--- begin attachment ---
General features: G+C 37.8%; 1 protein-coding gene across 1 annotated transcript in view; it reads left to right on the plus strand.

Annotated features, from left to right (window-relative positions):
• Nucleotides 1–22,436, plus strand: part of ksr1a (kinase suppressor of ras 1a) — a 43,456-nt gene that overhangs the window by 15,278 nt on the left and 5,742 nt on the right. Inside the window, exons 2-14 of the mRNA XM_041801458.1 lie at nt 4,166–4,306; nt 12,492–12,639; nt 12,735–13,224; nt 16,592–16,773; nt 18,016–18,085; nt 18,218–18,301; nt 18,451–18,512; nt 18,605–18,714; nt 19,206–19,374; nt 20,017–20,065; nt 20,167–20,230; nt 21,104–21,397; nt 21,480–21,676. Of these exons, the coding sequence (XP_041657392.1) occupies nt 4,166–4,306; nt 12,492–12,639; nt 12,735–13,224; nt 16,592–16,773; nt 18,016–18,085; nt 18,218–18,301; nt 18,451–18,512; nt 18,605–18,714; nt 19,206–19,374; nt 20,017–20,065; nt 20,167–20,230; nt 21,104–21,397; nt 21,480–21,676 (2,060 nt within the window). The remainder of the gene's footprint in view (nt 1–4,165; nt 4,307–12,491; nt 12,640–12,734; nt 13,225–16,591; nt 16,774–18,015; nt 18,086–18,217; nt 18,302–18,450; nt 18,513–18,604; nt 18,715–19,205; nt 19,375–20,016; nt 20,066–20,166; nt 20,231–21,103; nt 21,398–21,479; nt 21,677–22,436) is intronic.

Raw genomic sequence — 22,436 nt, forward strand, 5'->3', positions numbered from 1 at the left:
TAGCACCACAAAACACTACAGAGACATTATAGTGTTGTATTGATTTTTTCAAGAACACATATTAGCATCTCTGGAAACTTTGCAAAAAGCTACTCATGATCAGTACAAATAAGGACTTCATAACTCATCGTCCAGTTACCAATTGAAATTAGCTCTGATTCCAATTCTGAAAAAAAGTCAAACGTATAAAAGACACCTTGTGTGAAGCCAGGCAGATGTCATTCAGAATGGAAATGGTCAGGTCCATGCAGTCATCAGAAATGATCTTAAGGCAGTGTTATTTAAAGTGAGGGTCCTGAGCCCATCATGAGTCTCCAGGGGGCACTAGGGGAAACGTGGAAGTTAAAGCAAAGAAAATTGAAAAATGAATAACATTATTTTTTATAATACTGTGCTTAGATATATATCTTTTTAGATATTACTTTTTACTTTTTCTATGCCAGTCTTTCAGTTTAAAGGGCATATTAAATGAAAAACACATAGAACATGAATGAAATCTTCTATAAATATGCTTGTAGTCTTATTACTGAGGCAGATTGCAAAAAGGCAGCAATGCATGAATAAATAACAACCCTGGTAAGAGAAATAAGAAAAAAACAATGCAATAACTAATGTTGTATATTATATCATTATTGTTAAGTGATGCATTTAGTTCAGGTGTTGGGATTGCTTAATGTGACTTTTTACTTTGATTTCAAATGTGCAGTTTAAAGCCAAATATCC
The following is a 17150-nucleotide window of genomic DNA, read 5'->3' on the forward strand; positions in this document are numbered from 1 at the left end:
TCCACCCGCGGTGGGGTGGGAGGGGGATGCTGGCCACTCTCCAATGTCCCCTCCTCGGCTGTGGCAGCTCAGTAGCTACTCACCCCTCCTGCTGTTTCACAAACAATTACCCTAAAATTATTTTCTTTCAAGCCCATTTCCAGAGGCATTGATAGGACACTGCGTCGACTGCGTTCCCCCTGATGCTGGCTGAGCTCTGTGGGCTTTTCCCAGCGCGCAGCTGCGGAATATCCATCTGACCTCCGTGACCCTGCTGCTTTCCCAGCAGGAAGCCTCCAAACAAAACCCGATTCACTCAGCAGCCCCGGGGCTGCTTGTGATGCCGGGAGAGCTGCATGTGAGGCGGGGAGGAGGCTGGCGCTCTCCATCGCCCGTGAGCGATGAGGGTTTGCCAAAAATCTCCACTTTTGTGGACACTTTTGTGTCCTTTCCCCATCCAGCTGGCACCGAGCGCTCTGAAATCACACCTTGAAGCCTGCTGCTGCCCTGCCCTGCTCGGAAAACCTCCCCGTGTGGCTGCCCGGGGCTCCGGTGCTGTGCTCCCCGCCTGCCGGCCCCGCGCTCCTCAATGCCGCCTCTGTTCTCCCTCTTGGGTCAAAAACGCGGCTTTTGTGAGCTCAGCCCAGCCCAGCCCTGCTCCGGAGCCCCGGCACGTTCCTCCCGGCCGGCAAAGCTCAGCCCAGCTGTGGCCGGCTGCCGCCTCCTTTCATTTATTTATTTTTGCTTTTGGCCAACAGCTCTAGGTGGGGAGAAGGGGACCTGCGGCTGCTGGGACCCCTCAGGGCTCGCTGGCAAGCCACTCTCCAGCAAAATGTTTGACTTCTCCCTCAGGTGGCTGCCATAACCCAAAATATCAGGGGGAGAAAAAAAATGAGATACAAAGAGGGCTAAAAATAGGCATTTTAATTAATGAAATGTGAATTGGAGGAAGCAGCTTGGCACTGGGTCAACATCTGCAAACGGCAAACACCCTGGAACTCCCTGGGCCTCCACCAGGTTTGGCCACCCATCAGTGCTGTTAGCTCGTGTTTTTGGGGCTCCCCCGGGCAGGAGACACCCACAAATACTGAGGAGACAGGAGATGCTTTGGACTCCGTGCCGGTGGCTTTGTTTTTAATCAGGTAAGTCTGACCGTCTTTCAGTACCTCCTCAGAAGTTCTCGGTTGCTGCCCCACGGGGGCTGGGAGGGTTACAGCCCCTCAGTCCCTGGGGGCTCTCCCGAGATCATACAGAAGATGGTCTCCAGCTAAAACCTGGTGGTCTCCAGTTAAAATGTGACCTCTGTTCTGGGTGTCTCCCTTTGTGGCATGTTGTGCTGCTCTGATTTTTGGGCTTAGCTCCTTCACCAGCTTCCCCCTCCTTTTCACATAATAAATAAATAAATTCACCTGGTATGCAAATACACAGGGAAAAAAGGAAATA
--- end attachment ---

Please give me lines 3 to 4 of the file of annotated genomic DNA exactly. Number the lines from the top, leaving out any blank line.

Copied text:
• Nucleotides 1–22,436, plus strand: part of ksr1a (kinase suppressor of ras 1a) — a 43,456-nt gene that overhangs the window by 15,278 nt on the left and 5,742 nt on the right. Inside the window, exons 2-14 of the mRNA XM_041801458.1 lie at nt 4,166–4,306; nt 12,492–12,639; nt 12,735–13,224; nt 16,592–16,773; nt 18,016–18,085; nt 18,218–18,301; nt 18,451–18,512; nt 18,605–18,714; nt 19,206–19,374; nt 20,017–20,065; nt 20,167–20,230; nt 21,104–21,397; nt 21,480–21,676. Of these exons, the coding sequence (XP_041657392.1) occupies nt 4,166–4,306; nt 12,492–12,639; nt 12,735–13,224; nt 16,592–16,773; nt 18,016–18,085; nt 18,218–18,301; nt 18,451–18,512; nt 18,605–18,714; nt 19,206–19,374; nt 20,017–20,065; nt 20,167–20,230; nt 21,104–21,397; nt 21,480–21,676 (2,060 nt within the window). The remainder of the gene's footprint in view (nt 1–4,165; nt 4,307–12,491; nt 12,640–12,734; nt 13,225–16,591; nt 16,774–18,015; nt 18,086–18,217; nt 18,302–18,450; nt 18,513–18,604; nt 18,715–19,205; nt 19,375–20,016; nt 20,066–20,166; nt 20,231–21,103; nt 21,398–21,479; nt 21,677–22,436) is intronic.

Raw genomic sequence — 22,436 nt, forward strand, 5'->3', positions numbered from 1 at the left: